This week, many of us watched the congressional hearing with DHS Secretary, Kirstjen Nielsen. She appeared before the House Homeland Security Committee to answer questions about federal enforcement policies at the border. This was her first public hearing before the new congress, and Democrats seized the opportunity to ask the difficult but necessary questions. Repeatedly, Nielsen was without a response, or deflected. Through her stoicism the government was making it very clear: we’re carrying out this agenda by any means necessary. Facts be damned.
The most heated exchange came from Congresswoman Barragán, who took the internalized rage of our refugee and immigrant households and gave it a voice. Asking what we all were thinking: was the government truly unaware of relevant statistics and the ramifications of their piercing policy shrapnel? Furthermore, how do the American people cut through the manufactured fiction and get to the truth? For example, if the wall is simply a visual representation of security, and a benign one at that, why does the president insist on its necessity? To hear Al Green, a Democratic representative from Texas, explain it:
“There are those who believe that we already have too many people of color in this country,” Green said. “And these—one of whom happens to be the President of the United States of America—would institute policies that will prevent people of color from coming to this country. White babies would not be treated the way these babies of color are being treated, Madam Secretary. This is about color.”
It’s about the children, and yes, they are of color. However, this is nothing new. The practice of tearing families apart for political or economic motives, goes way back.
Throughout the course of US history, the government has engaged in policies designed to streamline the whitification of the country. Forced assimilation has been standard practice. Black families were forced to endure having their children torn from their grasp while at slave auction blocks. Fracturing their family units and causing massive trauma. Native American babies were taken away from their homes, sent off to boarding schools that inculcated them with religious beliefs foreign to their cultures, and then funneled them into white families via adoption. They were pressured to quit speaking their Native languages, and alter their appearance.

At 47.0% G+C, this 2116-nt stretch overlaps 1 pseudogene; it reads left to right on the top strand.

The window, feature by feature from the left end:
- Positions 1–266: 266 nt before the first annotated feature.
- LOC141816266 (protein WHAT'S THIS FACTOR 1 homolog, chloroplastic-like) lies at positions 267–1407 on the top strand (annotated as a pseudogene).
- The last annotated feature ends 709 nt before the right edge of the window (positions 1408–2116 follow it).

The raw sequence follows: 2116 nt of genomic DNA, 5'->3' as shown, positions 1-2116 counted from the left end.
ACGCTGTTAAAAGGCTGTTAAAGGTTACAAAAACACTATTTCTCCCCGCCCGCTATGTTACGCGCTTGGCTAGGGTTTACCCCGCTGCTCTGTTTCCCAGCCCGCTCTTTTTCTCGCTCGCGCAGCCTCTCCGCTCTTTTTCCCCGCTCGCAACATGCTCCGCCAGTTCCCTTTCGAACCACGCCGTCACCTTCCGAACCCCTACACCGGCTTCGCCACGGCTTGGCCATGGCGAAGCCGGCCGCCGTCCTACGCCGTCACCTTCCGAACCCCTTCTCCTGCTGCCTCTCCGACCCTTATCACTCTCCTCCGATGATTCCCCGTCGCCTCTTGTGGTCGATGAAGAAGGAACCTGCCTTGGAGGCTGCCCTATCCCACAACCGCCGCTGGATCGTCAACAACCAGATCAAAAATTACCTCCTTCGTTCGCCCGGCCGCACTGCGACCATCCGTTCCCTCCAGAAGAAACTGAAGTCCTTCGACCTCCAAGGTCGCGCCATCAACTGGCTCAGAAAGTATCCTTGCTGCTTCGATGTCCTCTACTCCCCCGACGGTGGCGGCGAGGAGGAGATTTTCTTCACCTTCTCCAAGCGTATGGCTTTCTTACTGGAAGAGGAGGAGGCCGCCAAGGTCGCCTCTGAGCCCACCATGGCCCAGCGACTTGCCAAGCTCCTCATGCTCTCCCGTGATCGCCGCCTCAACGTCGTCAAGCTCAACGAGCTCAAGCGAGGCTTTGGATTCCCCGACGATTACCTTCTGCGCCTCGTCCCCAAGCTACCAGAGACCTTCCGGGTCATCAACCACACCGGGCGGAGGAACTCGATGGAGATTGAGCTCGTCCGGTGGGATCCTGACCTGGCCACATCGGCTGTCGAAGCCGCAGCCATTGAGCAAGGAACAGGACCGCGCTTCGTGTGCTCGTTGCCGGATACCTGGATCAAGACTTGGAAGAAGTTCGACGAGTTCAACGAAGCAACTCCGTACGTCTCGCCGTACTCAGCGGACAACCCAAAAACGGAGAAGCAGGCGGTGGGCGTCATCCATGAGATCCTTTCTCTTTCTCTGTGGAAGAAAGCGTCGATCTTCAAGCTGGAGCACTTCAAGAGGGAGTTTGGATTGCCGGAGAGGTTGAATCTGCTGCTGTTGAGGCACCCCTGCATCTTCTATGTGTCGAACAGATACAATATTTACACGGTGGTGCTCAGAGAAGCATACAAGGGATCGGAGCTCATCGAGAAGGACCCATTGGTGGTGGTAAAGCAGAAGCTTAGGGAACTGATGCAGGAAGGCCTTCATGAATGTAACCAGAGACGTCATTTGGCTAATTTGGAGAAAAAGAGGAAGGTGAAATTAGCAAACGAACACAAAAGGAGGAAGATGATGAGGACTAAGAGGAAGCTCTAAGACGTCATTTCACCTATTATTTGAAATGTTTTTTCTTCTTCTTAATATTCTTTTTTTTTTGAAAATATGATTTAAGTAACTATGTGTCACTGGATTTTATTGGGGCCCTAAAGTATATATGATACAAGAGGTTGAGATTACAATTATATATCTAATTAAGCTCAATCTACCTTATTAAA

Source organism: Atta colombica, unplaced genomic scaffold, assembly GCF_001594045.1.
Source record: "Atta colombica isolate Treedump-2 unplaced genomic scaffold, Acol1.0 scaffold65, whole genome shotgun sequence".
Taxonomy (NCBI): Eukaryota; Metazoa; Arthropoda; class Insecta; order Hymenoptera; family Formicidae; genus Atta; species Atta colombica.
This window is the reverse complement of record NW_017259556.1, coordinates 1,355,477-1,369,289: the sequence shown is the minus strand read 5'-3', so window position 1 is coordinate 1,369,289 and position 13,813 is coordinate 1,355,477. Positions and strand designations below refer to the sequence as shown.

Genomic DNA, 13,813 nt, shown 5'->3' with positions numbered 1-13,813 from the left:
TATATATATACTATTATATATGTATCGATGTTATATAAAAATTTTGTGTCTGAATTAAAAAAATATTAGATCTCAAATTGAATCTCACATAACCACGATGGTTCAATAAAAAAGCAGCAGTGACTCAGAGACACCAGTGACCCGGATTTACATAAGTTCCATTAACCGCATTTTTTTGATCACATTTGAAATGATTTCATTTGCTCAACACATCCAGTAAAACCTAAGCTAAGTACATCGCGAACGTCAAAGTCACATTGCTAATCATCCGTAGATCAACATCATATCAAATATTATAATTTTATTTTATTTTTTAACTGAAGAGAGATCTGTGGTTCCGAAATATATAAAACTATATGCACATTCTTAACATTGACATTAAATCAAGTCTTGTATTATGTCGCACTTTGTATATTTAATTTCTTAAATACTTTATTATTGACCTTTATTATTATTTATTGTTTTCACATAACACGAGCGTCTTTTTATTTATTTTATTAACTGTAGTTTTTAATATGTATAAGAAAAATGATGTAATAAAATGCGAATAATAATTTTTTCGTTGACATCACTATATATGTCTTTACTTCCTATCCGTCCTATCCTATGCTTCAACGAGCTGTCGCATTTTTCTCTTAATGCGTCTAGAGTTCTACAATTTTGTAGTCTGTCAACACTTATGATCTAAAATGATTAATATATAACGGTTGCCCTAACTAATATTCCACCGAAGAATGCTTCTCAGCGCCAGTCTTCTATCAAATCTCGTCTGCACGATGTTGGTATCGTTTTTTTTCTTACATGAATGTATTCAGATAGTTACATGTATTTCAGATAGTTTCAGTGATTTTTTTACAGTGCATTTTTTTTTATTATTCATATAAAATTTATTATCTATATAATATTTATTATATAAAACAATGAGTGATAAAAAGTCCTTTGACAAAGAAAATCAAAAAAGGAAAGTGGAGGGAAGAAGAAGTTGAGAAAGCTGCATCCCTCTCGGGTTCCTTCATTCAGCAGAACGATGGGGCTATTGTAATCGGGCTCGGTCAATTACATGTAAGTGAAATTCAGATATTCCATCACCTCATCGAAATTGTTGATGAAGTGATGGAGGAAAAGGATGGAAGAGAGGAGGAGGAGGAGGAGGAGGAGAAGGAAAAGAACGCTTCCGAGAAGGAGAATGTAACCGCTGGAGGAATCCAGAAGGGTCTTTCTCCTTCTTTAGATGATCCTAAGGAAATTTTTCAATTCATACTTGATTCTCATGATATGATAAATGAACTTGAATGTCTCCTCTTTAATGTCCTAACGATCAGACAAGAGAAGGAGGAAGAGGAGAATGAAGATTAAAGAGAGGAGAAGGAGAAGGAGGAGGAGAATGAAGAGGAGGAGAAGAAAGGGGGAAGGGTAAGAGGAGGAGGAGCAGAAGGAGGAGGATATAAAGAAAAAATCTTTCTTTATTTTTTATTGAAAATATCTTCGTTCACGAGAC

This is a far cry from the alternate reality depicted in the recent Hollywood film Instant Family, which attempts to take the history of what America has traditionally done to children of color and convert it into a swallowable “there’s no way that could ever happen here” pill. All to the tune of $115,342,973, at the box office. Because, white families adopting Brown and Black kids doesn’t have a shadowy past, right?
The legacy of subjugation, slavery, and child separation existing as acts that have been protected by the law is seldom talked about. However, they directly inform modern policy by placing it through lenses that demand sharp rebuke. Even as the leadership landscape changes. We are no better in 2019, than in 1800’s America, if we cannot ensure the safety and protection of children from the egregious harm that these collective government actions have caused. Such is the paradox of a country founded on theft, slaughter, and slavery.